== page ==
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Milton lends support to Lyme Disease victim - WCAX.COM Local Vermont News, Weather and Sports-

Milton lends support to Lyme Disease victim

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MILTON, Vt. -

A Vermont woman is getting a helping hand from the community as she battles Lyme Disease.

Community members gathered Sunday to raise money for 22-year-old Carly Buswell. "This is my third fundraiser that we've had in the past couple of months, so I'm excited," Buswell said.

The Milton woman has been battling a severe case of Lyme Disease since 2012. She receives treatment out of state but hopes to someday be treated right here in Vermont.

"It's in my brain. It's in my joints. I have a lot of swelling -- my hips, my elbows, my hands, my feet, my knees," she said.

On Sunday 25 vendors came out to donate items to be auctioned off -- hoping to raise $500. Buswell's treatment can cost thousands of dollars.

"Each vendor donates items and auctions them off. An item that's $10 would be $.25 per a bid and that's the way it works," said Jean Parker, the event's organizer.

The quarter auction gives bidders a chance to pay up to 4 quarters to be entered into a raffle for an item. It's a bidding war that created some friendly competition. "People are getting aggressive because they want items. It's a lot of fun -- I'm really glad that I came out here," Buswell said.

It's been a journey Buswell says has made her stronger. But being misdiagnosed has made it an uphill battle. "I had seven negatives until I got three positives when I sent blood out, so you really need to stay on top of it and get a second opinion."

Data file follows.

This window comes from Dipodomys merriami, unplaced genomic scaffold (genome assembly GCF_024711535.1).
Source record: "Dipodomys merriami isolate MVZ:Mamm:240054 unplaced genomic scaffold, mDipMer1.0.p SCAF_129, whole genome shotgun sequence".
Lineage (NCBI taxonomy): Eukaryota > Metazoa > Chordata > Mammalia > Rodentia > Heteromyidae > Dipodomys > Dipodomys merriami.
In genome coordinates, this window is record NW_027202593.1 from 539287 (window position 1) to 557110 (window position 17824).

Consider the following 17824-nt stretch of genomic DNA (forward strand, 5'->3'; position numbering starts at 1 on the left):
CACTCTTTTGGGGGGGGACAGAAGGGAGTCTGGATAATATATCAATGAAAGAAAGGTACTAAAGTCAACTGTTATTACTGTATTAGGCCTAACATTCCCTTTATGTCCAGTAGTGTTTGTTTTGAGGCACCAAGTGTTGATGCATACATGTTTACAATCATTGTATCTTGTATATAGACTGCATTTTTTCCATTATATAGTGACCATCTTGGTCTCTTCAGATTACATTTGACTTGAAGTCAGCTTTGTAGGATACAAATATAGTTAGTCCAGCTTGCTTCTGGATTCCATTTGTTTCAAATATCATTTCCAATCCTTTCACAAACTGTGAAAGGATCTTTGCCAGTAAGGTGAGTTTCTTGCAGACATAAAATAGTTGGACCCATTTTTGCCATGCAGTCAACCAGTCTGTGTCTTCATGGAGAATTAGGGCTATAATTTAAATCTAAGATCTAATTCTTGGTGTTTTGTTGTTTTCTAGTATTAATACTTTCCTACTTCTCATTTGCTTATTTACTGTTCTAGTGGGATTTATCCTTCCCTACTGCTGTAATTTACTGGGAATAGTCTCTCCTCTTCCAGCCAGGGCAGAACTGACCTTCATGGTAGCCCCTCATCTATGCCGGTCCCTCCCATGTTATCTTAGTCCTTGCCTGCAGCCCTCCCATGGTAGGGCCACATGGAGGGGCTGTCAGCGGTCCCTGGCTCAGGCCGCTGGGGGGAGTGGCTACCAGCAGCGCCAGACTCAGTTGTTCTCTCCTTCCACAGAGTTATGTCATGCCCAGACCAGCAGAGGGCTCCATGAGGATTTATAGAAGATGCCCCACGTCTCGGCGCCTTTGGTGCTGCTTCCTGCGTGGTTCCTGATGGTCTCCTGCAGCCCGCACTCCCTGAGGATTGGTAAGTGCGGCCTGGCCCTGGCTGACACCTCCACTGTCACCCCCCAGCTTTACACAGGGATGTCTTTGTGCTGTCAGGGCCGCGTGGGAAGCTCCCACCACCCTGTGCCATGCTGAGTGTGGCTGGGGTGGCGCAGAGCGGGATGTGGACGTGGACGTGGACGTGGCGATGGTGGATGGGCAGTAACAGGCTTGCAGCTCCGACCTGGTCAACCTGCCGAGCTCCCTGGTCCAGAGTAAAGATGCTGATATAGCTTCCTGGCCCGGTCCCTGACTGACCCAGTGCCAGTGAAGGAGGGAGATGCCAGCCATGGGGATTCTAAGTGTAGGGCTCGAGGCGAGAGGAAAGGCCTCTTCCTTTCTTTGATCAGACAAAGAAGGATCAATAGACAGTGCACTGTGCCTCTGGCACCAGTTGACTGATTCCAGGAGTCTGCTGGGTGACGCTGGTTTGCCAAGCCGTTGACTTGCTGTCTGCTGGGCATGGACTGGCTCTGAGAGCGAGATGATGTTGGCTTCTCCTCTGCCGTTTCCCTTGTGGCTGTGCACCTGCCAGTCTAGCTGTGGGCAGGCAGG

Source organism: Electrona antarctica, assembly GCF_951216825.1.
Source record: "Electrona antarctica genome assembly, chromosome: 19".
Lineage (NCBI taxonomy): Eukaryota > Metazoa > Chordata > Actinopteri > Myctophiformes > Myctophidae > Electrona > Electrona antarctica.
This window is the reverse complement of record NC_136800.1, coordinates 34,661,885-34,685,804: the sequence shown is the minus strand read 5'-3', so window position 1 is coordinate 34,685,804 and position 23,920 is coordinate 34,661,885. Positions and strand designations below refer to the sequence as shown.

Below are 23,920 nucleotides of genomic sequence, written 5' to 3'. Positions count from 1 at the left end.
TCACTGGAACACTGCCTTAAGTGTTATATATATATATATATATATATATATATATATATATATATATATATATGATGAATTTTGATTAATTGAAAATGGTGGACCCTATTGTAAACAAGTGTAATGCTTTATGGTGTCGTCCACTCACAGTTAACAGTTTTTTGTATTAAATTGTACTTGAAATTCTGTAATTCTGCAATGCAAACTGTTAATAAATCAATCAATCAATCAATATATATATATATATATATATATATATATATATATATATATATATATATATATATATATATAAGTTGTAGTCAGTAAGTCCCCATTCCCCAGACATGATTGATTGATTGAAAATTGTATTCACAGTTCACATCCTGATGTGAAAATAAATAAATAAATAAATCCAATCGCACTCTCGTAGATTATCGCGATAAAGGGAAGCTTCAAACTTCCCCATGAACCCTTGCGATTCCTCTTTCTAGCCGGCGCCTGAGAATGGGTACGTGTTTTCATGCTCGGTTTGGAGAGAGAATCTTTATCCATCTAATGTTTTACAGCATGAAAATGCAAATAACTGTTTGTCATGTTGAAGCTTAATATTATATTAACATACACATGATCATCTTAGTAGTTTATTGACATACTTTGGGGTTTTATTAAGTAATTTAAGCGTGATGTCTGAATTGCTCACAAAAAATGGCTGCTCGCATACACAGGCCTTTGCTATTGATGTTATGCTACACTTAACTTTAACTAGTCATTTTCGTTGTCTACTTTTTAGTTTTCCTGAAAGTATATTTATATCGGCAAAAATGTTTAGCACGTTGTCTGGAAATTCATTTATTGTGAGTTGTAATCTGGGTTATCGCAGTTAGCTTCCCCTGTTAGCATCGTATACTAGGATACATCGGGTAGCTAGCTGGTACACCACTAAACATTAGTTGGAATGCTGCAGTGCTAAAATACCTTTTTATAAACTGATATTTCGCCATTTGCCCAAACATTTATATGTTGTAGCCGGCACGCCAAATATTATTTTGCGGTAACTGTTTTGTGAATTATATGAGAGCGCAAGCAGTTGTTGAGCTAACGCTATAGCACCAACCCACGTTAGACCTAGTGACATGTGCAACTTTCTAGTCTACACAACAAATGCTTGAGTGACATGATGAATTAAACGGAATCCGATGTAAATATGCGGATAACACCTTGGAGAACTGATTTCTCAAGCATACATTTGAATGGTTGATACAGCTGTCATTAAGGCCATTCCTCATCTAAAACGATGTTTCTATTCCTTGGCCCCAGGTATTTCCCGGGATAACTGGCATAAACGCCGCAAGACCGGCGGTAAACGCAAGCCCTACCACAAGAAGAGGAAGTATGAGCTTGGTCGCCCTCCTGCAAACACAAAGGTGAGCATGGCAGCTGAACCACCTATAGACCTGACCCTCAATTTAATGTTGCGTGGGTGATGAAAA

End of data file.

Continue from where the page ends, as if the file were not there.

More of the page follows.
Since 2011, the Vermont Department of Health has received more than 500 reports of people with Lyme Disease. Those concerns surrounding inaccurate test results have made their way to lawmakers, who have shown unanimous support for the Lyme Disease bill. The bill removes the threat of license removal for Vermont doctors who treat patients with long term Lyme Disease, and changes requirements around how patients are tested.

"I've experienced how misdiagnosed patients end up. My spouse is severely afflicted with chronic Lyme and part of the issue has to do with the inaccuracy of the initial test, and so for me that language was very important," said Senator David Zuckerman (P-Chittenden County).

For many patients it's a step forward. For Buswell, a strong support system and being a self advocate has helped pull her through. "You've just got to push on. You gotta get through it. You can't let this little thing kill you. I have my whole life to live and I'm not gonna let it destroy me more so than it already has," she said.

Buswell says she has helped pull others through their journey with Lyme Disease and hopes her own battle will soon come to end. Until then, she is finding strength through support from the community and family.

Click here for information on donating to Carly Buswell's medical fund.

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